Second, the panelists tiptoed around the fact that scientific discovery can genuinely undermine religious beliefs. The focus of the panel was on teaching evolution, but discoveries in genetics and neuroscience are likely to be far more problematic in the long run. The two fields are verging on drawing the ultimate materialist picture of human nature — humans as nothing more than proteins and electrical impulses, all machine and no ghost, to play off Descartes' formulation. This view will challenge not only fundamentalist views about the soul, but more widely held notions about what it means to be a person. That will further complicate age-old questions about the nature of individual responsibility and morality.
Responding to these issues will be difficult for scientists and non-scientists alike. New discoveries about the human genome and neuroscience will no doubt be clearly linked to potential medical advances, but they may also raise new questions about what kinds of interventions are appropriate. The conundrums may leave even atheists longing for some theological guidance on how to decide what is moral. And wandering about this uncharted territory may make the well-rehearsed battles over evolution seem like the good old days.
Sunday, March 9, 2008
Friday, March 7, 2008
Thursday, March 6, 2008
I should elaborate. I of course would be looking to get a tattoo that is completely ridiculous in some way, or totally inappropriate. For example, maybe I'd get a butterfly wearing sunglasses, holding a bible and sodomizing the pope. Hmmmmm, that's not a bad idea...
Wednesday, March 5, 2008
Monday, March 3, 2008
Sunday, March 2, 2008
Donnie Darko: This film started out good, and got better as the film went on. I loved the idea of a troubled teen seeing a giant disturbing rabbit that tells him to do crazy shit. It had so much potential if it just followed this story line. But noooooo, it has to get all confused with itself by introducing time rifts and time travel that makes no fucking sense. It absolutely drove me nuts.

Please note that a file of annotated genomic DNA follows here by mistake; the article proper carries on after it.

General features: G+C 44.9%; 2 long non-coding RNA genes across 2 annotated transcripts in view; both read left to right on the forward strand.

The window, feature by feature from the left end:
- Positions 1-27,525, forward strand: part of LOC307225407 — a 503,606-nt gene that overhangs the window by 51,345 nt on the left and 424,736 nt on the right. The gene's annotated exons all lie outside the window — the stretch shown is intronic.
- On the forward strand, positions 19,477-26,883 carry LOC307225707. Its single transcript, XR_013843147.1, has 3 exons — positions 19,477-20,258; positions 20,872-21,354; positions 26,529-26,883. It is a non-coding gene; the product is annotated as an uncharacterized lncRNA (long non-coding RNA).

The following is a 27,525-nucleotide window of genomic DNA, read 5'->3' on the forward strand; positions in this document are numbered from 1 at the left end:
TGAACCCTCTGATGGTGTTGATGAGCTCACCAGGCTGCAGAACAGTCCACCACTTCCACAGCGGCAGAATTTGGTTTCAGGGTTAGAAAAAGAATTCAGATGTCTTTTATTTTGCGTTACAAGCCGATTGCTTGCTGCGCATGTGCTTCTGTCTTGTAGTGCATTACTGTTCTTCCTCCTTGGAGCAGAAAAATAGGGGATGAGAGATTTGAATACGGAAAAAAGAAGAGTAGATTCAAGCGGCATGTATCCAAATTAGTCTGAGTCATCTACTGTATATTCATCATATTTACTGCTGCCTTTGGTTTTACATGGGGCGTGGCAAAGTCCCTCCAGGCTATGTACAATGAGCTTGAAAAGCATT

I am Legend/The Omega Man: I put both of these together because they were based on a great book, but both of them completely got away from what made the book great, and just dumbed it down into lame action flicks. Read the book, then you'll know what I'm talking about.
The Science of Sleep: Now, I have a hard time putting this movie on here, because I genuinely liked it. The idea of a guy who has a difficult time differentiating between what he dreams and reality is done beautifully, but I feel like it was holding back a bit. It is still a great movie, though.
Spider-Man 3: This could have been the best of the all the Spider-Man films. It's fucking Venom, dammit! But nooo, they had to go and throw in like 50 villains, too. This movie was almost unwatchable and made me so very angry.
Sunshine: Let me start this off by saying that I love Danny Boyle. He is a great director and I very much look forward to all of his work, but this film was pretty much a throw away. Now, I have to admit that this was a beautiful looking movie, but it was full of lame Hollywood cliches. My main problem is the near superhuman badguy popping up out of nowhere at inopportune times to artificially move the plot. This could have been a great movie without the villain. The suspense was there even before he was introduced, and was much more genuine.